In honor of our first days of winter….
I would like to share my Pasta alla Bolognese recipe….
As soon as the snow started to fall, I had a hankerin’ for a fat bowl of handmade pasta and rich meat sauce. I must warn though, you need ample time to make this dish, which gives you ample time to get good and hungry! Italian ragu is not something one can rush, and any Italian nonna will tell you so. My grandmother was half Italian and boy could she cook! I like to think I am doing her right by making my hearty sauce.
Everyone knows to make a well in the center of your flour, but the key is to make a large ring of flour and a large well in the middle so you have enough room to stir and incorporate. If you have a tall mound with a small well, your eggs may spill out on your work station and run away if you are not careful.
Stir up your eggs first, then keep taking small amounts of flour from the middle portion of your ring, keeping it an equal size all the way around. Then start incorporating some from the top until it is thick enough for you to start kneading it by hand. Knead for about 2 minutes, and remember to scrape your work station to incorporate those extra pieces into the dough as well….an Italian pasta maker won’t leave any scraps behind.
Once you have your dough, cover it with a bowl for about 30 minutes and let it rest.
Then roll it through your pasta machine down to a size 2 thickness.
Roll it up and cut your end straight across so it is even.
Cut in to 1/4″ pieces, unroll and toss in to a small amount of flour; set aside.
4 large eggs, room temperature 2C all purpose flour (I use King Arthur) 1T extra virgin olive oil 1t salt
- Make your mound of flour on your work station, or in a large bowl, and carve out a large well in the middle.
- Sprinkle the salt around the top of the mound.
- Crack your eggs in to the well, add the olive oil, and give it a stir with a fork to mix well.
- Start pulling small bits of flour from the middle of your ring and incorporate them in to the egg mixture with your fork.
- After it starts to thicken a little, start to pull the flour from the top of the ring, making sure to keep the ring even all the way around.
- when the egg mixture starts to stiffen up and form a dough, you can start kneading in the flour by hand at this point.
- Scrape your work station to make sure nothing is sticking to it, and incorporate any loose pieces of dough.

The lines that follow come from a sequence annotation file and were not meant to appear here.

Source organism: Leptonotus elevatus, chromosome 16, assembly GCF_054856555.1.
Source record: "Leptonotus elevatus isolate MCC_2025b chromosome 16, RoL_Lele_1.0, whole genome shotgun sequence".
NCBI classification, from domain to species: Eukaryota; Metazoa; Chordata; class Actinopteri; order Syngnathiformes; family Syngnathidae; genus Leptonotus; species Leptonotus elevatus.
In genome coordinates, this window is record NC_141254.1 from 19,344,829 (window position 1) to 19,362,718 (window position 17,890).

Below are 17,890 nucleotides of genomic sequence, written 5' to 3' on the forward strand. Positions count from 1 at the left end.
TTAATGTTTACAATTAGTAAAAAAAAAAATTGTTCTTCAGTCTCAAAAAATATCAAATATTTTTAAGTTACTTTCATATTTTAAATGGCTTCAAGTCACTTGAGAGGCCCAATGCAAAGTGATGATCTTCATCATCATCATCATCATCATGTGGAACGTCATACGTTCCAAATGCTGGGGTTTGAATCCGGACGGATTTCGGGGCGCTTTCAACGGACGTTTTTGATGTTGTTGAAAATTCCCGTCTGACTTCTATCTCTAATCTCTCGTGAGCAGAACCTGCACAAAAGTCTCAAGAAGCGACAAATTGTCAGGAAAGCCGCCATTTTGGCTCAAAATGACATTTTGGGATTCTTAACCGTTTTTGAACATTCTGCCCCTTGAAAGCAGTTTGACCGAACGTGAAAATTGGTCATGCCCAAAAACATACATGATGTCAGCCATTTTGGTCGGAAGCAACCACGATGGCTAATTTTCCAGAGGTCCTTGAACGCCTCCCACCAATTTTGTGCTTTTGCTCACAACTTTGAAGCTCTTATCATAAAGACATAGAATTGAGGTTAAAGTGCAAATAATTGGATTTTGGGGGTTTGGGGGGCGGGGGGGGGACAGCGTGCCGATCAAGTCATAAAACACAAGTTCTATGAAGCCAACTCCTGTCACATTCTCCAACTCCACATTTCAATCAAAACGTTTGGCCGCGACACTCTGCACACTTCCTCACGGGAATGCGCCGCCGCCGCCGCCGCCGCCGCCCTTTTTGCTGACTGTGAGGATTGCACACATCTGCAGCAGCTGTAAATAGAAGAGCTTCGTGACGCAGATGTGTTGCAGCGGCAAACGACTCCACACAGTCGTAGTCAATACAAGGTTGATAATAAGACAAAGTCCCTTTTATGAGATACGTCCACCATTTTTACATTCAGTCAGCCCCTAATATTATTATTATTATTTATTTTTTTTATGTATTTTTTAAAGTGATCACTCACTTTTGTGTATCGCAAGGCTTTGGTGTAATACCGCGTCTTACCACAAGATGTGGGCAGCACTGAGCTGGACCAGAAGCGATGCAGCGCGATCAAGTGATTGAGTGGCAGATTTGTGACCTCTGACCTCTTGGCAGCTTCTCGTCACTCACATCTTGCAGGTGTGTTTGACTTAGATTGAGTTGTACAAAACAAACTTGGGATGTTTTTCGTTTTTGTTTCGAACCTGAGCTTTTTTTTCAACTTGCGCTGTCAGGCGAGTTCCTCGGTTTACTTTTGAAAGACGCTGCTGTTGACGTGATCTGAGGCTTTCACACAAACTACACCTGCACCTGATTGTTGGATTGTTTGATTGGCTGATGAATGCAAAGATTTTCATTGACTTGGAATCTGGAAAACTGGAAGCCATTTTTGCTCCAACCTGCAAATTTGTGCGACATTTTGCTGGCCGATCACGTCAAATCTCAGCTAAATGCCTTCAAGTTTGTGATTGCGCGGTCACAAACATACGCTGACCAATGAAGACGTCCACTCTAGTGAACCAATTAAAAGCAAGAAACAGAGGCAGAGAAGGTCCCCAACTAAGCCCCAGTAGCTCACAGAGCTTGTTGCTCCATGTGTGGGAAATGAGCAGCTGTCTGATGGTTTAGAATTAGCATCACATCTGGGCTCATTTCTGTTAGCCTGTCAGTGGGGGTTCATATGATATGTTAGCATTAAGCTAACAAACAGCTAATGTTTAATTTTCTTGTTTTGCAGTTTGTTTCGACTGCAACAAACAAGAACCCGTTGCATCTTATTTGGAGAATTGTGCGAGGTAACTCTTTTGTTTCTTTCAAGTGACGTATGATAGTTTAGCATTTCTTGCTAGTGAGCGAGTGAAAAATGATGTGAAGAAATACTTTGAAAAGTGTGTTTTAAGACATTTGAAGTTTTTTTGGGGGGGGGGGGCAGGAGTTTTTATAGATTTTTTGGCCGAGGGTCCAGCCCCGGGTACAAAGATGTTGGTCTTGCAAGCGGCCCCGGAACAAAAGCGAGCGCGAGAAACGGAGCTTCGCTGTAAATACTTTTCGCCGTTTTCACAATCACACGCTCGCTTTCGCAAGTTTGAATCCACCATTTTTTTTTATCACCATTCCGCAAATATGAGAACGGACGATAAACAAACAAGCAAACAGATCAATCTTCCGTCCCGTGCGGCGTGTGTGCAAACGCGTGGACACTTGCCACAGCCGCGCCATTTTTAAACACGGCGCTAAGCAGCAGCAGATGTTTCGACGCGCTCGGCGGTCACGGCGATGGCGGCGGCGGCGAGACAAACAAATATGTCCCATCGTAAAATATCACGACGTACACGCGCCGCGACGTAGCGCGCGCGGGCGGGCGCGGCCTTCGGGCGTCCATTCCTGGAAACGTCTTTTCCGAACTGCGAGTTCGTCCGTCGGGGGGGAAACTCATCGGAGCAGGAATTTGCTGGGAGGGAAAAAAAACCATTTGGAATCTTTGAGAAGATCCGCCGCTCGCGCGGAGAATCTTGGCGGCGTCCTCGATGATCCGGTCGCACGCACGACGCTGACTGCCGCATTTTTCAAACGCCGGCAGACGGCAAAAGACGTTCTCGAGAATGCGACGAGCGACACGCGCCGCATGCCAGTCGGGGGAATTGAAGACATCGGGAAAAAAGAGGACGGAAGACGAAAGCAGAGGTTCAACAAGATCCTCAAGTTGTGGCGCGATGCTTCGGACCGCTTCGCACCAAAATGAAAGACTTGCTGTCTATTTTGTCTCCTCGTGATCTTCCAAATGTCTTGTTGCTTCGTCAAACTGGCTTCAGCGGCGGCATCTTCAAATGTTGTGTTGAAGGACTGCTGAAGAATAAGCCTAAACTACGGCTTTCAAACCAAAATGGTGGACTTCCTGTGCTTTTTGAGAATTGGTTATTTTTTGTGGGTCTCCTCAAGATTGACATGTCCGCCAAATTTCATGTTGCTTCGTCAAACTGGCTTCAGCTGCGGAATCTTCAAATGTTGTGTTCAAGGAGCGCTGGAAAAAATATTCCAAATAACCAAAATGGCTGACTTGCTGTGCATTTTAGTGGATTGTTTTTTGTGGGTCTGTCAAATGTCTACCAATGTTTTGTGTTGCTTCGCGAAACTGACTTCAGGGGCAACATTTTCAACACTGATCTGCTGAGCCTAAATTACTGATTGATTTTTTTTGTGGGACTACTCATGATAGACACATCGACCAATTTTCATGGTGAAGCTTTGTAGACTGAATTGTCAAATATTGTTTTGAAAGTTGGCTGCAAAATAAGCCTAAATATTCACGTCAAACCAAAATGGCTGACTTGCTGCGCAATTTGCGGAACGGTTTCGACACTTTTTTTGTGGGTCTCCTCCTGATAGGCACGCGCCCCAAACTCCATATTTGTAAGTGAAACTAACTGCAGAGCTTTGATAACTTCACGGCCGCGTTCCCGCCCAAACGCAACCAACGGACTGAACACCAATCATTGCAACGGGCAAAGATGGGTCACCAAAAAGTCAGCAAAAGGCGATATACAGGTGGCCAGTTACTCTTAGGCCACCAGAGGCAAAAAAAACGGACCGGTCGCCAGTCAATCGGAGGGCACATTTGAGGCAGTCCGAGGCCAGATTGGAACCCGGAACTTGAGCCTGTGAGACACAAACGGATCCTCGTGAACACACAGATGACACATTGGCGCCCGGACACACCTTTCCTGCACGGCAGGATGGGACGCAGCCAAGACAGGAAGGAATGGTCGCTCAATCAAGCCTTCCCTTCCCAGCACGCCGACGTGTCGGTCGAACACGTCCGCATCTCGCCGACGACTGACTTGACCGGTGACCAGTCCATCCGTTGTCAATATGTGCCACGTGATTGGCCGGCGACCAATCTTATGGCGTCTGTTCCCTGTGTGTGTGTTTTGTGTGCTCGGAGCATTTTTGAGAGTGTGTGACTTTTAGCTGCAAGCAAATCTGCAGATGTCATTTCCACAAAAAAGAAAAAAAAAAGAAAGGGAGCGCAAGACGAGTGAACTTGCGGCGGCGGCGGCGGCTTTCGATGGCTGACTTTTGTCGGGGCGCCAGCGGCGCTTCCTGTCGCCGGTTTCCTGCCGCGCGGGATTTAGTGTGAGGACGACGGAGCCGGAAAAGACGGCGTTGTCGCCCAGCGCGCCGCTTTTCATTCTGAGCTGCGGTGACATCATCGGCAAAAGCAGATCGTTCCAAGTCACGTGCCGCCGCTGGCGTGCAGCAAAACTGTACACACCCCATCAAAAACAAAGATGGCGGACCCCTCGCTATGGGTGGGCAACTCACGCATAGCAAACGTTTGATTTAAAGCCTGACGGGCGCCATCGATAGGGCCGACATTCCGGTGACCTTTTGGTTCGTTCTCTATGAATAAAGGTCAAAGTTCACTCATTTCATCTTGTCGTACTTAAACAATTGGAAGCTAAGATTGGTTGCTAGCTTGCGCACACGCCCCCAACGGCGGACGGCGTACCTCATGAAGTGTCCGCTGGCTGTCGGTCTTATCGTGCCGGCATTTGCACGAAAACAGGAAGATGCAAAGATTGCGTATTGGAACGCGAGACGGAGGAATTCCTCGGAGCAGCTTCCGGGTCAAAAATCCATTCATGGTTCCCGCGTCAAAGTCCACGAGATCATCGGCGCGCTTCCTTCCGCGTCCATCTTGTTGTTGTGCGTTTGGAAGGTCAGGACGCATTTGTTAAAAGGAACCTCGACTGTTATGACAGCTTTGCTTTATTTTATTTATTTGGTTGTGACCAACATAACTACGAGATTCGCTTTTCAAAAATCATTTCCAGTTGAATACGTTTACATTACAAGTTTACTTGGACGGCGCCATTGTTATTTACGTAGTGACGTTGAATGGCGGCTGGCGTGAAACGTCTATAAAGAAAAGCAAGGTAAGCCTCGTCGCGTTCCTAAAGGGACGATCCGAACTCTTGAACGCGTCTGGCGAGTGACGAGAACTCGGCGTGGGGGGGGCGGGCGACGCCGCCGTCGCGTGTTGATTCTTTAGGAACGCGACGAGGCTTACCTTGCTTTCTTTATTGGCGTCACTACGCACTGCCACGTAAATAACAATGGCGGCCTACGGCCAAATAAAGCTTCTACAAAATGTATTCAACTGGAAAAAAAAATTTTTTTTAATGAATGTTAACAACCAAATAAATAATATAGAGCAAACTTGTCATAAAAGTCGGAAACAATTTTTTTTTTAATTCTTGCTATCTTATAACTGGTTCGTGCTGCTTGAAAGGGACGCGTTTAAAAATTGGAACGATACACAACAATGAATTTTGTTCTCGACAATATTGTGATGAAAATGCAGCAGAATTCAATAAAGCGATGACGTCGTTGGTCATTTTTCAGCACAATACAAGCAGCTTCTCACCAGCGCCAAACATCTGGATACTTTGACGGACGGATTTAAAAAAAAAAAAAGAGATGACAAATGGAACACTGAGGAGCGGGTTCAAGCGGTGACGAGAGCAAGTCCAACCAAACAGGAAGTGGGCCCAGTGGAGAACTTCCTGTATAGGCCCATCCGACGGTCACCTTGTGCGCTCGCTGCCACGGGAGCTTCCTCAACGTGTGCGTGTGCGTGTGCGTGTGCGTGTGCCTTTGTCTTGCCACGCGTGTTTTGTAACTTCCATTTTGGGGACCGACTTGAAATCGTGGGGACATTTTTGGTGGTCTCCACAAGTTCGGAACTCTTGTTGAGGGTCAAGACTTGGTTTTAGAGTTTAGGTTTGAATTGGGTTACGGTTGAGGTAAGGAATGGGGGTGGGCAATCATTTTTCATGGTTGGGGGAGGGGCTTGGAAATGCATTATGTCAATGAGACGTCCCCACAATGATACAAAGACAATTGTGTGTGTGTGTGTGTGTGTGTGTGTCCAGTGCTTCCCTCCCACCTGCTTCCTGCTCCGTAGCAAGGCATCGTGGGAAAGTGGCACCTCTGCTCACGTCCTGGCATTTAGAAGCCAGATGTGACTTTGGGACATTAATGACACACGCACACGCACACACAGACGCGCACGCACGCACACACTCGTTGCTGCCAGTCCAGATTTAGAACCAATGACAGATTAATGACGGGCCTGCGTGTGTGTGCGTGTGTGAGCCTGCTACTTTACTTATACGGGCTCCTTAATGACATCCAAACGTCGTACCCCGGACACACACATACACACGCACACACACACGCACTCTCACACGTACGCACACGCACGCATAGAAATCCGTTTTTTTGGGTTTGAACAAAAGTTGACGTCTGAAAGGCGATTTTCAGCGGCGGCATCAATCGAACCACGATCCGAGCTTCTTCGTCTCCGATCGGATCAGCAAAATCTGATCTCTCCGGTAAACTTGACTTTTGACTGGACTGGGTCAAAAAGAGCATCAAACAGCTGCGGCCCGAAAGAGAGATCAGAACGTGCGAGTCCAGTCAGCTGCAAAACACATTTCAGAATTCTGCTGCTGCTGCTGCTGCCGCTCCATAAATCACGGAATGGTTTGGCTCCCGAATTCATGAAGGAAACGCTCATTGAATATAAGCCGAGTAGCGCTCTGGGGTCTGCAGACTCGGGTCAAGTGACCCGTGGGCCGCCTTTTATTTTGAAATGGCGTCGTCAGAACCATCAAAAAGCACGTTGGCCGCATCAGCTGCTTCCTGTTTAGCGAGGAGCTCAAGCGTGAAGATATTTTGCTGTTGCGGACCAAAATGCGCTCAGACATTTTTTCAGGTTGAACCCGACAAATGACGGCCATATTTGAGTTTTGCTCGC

- Knead for about 2-3 minutes on your work station, roll in to a ball, cover with a bowl or plastic wrap and rest 30 minutes.
- Cut your dough into 6 pieces and run it through your pasta machine down to a size 2, or roll out by hand until it is thin enough to see through, cut into 4″ wide strips, roll up each strip and cut it into 1/4″ pieces, unroll the cut strips and toss with flour.
- Bring 4 quarts of water to a rapid boil, add in 3T of sea salt, put in about 1 lb of pasta at a time and cook for 2-3 minutes.
- The pasta should be aldente or still have a little bit of a chewiness to it. I like to pull the pasta out with tongs or a pasta spoon and drizzle some of the pasta water into my ragu for a little bit extra saltiness.
Ragu is so subjective. Every Italian family has their own recipe, and whether or not to put cream in at the end, is getting debated somewhere in Italy amongst nonna’s right now…..I guarantee it!
I start out by mincing my vegetables before I saute them, and finish up with…..you got it… 2T of heavy cream to smooth out the richness.
I also use local meats from Hickory Nut Gap Farm and Snow Creek. If you can’t find a solid piece of pancetta, just buy the pre-sliced pack, layer it up, and dice it. If you can’t find pancetta at all, you can use bacon, but this will lend to a slightly smokey flavor in the sauce.
Pasta alla Bolognese
1/4C extra virgin olive oil 2T unsalted butter or lard 1 stalk of celery, minced 1 small carrot, minced 1 small yellow onion, minced fresh cracked pepper coarse sea salt 1/2 lb. ground beef 1/2 lb. pork sausage 1 lb. ground pork 4oz pancetta, chopped fine 1/2C dry red wine, Zinfandel or Pinot Noir 2T tomato paste 1 28oz can of San Marzano tomatoes, pureed 2T heavy cream
- Place the olive oil and butter or lard in a large, heavy-bottomed pot. Heat on medium until the butter stops foaming. You don’t want to skimp on the olive oil, this is what will lend to tenderness and richness….besides, it’s extremely healthy for you.
- Add the minced celery, carrot, and onion (you can mince these in the food processor, but be sure not to make it into a wet mush). Add in about 1t of fresh cracked pepper and about 1 1/2t of sea salt; saute for about 10-15 minutes until it is getting brown—-stir frequently.
- Turn heat down to low and continue to stir for another 10 minutes or until it gets quite brown. It may start to get dry and stick a little when it is ready.
- Add the meats, breaking them up with a spoon as you go. Cook until they are starting to brown, then add in your pancetta, and cook for about 10 minutes to let the fat start rendering.
- Increase your heat to medium again, add in the wine and scrape the bottom of the pot.
- When the wine has evaporated, add in the tomato paste and cook for 2 minutes.
- Then add in the pureed tomatoes, give it a stir, reduce the heat to low, and cook uncovered for 2.5-3 hours, stirring infrequently.
- Add in cream, take off heat, taste for saltiness, toss with fresh pasta, and top with some grated Parmigiano Reggiano and a little drizzle of extra virgin olive oil.